All that being said, it could just be because the gas is cleaner..
 
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Ross Craney

New Member
Sometimes older engines that were designed for regular unleaded will begin to knock with age. Switching to higher octane fuels helps fix the problem.

Such was the case for my 1997 Lincoln, which would knock under heavy acceleration on 87 octane. Bumping up to premium (93) eliminated it completely and the engine sounded just fine whenever I floored it.

This was with 140k+ miles on the car, and I certainly wasn't into spending more on it than absolutely necessary (piece of junk).

Maybe a decent service would be money better spent
 

BrAdAsS

New Member
98 octane fuel has been refined more than lower octane fuels. Per unit, 98 octane has a higher efficiency, and this is what equates to the power difference and extra mileage. If your vehicle is tuned for 98 octane you will see the full benefit, but, on cars like mine where the ECU uses a 'range', the range will need to be remapped to get the full benefit. Old cars with a distributor simply have to advance their timing a few degrees to get the full benefit.

I don't know what you guys have over there, but, we have another type... Ethanol... E10, E15, E85 whatever you want to call it.... This has a higher octane (100-104) then 98 petrol, and is cheaper, but, it's not as efficient per unit as 98 octane petrol. The effect this has is you use slightly more Ethanol in comparrison to 98 octane, so you get to watch your fuel gauge go down and the difference in pricing get eaten up due to using more.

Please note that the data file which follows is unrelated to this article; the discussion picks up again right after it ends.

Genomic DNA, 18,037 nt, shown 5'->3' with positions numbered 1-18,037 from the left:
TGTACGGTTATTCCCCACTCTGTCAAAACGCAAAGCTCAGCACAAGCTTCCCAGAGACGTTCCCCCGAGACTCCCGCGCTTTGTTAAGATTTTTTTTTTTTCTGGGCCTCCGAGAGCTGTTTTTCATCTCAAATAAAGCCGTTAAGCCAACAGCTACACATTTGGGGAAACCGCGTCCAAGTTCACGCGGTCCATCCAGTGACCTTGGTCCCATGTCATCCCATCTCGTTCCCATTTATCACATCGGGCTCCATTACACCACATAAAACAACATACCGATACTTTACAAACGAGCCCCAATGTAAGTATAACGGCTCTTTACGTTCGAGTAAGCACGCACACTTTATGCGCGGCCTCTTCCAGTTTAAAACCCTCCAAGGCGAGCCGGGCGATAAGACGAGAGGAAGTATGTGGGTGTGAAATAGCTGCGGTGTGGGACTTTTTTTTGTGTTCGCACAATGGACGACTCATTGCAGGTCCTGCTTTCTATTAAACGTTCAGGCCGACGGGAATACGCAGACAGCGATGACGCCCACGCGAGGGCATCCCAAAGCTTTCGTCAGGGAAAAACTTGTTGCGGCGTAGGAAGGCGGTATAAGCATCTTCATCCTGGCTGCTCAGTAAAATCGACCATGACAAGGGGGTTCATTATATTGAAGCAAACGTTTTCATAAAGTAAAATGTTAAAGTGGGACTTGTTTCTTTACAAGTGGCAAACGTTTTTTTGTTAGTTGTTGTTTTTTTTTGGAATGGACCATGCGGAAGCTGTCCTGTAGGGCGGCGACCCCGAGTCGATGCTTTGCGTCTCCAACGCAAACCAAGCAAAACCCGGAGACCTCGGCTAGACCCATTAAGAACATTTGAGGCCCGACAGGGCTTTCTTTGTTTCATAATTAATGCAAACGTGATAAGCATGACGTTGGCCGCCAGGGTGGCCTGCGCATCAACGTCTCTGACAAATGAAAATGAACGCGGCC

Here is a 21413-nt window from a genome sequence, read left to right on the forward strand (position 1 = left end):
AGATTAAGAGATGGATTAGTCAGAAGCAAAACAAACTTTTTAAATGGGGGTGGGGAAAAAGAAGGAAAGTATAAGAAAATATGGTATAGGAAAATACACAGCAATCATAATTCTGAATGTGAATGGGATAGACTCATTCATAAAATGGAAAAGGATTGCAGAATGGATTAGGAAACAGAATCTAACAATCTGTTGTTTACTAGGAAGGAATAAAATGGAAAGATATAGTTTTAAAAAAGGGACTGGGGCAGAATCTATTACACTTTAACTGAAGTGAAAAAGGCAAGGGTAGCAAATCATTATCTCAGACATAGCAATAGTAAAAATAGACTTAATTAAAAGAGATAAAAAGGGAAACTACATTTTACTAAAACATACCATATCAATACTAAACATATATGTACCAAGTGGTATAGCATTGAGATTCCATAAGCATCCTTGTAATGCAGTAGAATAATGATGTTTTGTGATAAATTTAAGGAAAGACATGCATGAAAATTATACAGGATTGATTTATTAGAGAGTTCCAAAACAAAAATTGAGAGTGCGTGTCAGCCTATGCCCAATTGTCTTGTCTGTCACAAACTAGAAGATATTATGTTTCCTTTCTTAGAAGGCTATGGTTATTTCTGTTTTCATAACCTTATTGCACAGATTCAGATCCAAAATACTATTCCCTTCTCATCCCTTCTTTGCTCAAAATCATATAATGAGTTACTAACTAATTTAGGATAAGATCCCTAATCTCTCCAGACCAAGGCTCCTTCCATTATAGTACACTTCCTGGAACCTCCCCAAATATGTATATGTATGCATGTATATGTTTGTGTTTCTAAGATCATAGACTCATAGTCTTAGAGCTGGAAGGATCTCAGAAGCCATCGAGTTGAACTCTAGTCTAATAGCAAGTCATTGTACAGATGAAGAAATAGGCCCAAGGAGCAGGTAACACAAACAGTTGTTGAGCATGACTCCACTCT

Thunderchild

New Member
well there is another possibility, and yes there has been a difference I can trust myself on that as I am being objective (make me a good QC inspector!). I just bought thre car from a work mate that had not hadit serviced in a long time, air filter looked like it had done 50K miles and the plugs like they were the original ones 80K miles ago. I am on first half of the second tank since I serviced it myself, perhaps the engine has "cleaned" itself out ? I guess that due to lack of air and much larger spark plug gap than recomended the mix was richer and maybe got a lot of deposits in the engine ? or am i talking out of my hat. I could go back to 95 next time and see if it makes a difference. I'm sure the car should perform at least as good as it does now as its a big engine and was driving pretty bad when i bought it.
 

grim

New Member
if your have a learning ecu, disconnect the battery leave it for 5 mins and then reconect, and the ecu MAY POSSIBLY play around with timing to see how good the fuel is.